|Inactivated virus vaccine||Sinopharm, SinoVac|
|Viral vector vaccine||Sputnick V, Johnson & Johnson, AstraZeneca|
|mRNA-based vaccine||BioNTech/Pfizer, Moderna|
Not every vaccination strategy works against every disease, and there are still no approved vaccines available against some pathogens, such as HIV. There is always an element of luck involved, and the time needed to develop a new vaccine can vary widely.
For the measles vaccine, the creation of the weakened virus – only the first step in development – took 10 years. For typhoid fever and Hepatitis B, it took around 100 and 15 years to develop the first vaccines. The fastest any vaccine had previously been developed was four years for mumps; this record was broken by the development of COVID-19 vaccines in under a year.
This very short development time and the fact that they are the first approved mRNA vaccines have generated doubts in some people: why was it so quick and is the new technology safe? However, there are several reasons why it was possible for the COVID-19 vaccines to be developed so fast without compromising safety:
When most of a population becomes immune to a pathogen, those who are not immune are also protected because people with immunity usually don’t spread the infection. This effect is called herd immunity and depends on the contagiousness of the disease: the easier the disease spreads, the higher the percentage of the population that needs to be immune to protect everyone. There are two ways to achieve herd immunity: through infection (natural immunity) or vaccination. The problem with natural immunity is that people have to actually catch the disease, which in some cases can be dangerous or even deadly.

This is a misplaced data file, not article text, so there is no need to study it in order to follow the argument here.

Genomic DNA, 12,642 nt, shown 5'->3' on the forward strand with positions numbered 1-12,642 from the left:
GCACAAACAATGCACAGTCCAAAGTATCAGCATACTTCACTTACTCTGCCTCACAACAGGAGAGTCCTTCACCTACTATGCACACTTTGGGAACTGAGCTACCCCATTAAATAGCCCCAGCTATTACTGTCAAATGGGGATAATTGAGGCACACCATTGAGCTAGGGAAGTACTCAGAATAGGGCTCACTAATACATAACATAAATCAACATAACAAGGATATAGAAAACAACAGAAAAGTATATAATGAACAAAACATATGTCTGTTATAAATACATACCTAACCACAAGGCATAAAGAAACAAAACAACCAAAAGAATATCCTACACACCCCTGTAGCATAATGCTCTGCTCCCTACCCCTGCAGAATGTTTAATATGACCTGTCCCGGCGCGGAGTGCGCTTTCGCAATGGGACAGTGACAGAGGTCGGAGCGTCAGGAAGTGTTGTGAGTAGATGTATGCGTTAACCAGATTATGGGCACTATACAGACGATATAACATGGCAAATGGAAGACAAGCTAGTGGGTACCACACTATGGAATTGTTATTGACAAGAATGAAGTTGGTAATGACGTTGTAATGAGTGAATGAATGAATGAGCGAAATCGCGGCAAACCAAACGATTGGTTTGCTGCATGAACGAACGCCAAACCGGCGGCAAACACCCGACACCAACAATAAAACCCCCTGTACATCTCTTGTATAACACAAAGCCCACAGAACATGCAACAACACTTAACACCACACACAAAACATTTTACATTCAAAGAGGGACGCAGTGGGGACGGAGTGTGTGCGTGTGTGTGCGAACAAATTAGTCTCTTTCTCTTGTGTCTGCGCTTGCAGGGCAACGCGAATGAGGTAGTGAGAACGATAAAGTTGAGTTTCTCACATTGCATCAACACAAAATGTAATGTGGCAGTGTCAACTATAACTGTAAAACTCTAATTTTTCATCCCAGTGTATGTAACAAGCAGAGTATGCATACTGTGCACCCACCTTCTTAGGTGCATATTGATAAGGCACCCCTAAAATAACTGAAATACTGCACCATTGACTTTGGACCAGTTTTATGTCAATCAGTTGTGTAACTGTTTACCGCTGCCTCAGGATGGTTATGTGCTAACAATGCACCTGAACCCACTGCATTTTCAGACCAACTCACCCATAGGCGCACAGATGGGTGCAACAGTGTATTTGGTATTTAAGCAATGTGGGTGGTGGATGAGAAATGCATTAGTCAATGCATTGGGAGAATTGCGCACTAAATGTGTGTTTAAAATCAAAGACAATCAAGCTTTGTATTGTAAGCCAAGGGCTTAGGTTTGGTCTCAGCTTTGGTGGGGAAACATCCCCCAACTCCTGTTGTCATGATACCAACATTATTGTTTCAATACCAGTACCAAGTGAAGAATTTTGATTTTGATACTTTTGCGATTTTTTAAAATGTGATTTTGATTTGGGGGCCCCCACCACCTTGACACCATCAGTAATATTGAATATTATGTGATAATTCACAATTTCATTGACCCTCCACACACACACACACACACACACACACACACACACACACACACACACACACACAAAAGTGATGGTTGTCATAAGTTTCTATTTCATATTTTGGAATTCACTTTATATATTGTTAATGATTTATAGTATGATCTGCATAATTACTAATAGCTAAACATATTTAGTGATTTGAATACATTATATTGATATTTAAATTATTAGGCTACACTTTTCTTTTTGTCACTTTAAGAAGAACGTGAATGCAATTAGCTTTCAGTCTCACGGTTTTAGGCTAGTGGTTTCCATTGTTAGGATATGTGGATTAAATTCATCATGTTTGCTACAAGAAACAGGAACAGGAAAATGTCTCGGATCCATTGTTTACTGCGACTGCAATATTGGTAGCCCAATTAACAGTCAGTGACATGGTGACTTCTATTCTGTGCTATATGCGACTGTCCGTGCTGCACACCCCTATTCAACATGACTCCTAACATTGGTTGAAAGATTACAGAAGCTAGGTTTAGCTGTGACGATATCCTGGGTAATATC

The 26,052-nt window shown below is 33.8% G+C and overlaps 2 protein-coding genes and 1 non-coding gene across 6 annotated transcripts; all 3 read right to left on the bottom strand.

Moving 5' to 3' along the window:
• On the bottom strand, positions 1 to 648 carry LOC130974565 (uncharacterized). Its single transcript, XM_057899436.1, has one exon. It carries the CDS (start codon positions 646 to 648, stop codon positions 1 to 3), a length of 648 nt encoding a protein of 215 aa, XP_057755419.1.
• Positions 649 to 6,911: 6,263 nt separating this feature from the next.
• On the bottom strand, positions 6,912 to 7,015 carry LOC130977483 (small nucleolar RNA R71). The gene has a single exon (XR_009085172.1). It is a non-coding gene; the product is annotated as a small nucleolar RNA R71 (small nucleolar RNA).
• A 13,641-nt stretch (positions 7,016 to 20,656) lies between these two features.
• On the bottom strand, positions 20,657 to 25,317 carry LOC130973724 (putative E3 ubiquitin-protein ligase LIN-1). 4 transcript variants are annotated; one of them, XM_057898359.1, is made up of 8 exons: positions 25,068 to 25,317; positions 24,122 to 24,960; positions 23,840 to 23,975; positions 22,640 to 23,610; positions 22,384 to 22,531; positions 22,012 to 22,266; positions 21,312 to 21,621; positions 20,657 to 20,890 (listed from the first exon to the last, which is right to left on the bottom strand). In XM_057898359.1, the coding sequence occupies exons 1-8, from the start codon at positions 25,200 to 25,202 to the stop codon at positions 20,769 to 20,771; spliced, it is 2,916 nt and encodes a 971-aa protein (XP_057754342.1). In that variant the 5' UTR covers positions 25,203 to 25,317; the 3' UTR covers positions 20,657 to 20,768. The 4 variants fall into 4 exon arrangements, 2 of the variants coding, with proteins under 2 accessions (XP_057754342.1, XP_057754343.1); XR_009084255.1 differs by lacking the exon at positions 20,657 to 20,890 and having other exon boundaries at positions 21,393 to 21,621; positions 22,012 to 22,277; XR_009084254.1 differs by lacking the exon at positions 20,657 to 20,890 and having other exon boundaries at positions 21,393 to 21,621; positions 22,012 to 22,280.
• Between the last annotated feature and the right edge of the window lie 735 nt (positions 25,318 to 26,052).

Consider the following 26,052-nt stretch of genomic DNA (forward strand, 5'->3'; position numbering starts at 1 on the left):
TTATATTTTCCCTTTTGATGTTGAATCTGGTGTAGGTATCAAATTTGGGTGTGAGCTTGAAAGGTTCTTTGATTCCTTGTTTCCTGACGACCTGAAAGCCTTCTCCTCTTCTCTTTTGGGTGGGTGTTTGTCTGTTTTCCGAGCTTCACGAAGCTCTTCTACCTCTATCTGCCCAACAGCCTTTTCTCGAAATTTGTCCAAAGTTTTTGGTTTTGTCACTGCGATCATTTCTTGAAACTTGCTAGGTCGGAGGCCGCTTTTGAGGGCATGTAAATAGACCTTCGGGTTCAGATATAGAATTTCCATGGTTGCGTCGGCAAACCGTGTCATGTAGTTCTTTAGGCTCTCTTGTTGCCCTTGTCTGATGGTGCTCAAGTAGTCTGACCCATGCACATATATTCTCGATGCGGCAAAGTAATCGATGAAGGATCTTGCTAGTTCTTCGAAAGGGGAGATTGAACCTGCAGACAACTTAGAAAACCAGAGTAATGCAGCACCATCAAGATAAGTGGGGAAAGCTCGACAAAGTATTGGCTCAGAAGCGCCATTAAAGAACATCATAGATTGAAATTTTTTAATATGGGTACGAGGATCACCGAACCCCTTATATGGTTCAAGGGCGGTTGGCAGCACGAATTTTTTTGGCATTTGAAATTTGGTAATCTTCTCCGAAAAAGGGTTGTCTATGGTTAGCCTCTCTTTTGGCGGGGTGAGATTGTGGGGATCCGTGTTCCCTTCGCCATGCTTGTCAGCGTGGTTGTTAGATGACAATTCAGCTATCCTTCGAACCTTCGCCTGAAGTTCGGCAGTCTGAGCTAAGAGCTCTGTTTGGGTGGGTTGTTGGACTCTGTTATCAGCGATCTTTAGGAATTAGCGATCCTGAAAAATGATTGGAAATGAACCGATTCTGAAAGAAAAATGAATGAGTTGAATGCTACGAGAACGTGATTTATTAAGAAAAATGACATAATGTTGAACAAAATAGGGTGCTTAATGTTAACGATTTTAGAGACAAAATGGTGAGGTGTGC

The spread of many infectious diseases, like measles, mumps, polio, and chickenpox, has been effectively halted by vaccination and herd immunity. However, this does not mean that vaccination for these diseases can stop. If the vaccination rate decreases, herd immunity will disappear and new outbreaks will occur, like with measles in the USA in 2019.
It is important to understand that only the development of targeted antibodies through vaccination (or infection) can reliably protect you against catching an infectious disease. Despite the advertising claims made by some companies about ‘natural immune-boosting remedies’, these do not provide real protection.[5,6]
 Information about types of vaccines on the Vaccine Knowledge Project website by the University of Oxford: https://vk.ovg.ox.ac.uk/vk/types-of-vaccine.
 An article on how the development of the COVID-19 vaccine could change future research in this Nature feature article: https://www.nature.com/articles/d41586-020-03626-1.
 A video on the research behind the development of the COVID-19 vaccine: https://youtu.be/XPeeCyJReZw.
 An article on herd immunity from the John Hopkins Bloomberg School of Public Health: https://www.jhsph.edu/covid-19/articles/achieving-herd-immunity-with-covid19.html.
 A BBC news article on why immune-boosting remedies don’t work: https://www.bbc.com/future/article/20200408-covid-19-can-boosting-your-immune-system-protect-you.
 An article from Slate on why boosting the innate immune system would be a bad idea: https://slate.com/technology/2014/12/boost-your-immunity-cold-and-flu-treatments-suppress-innate-immune-system.html.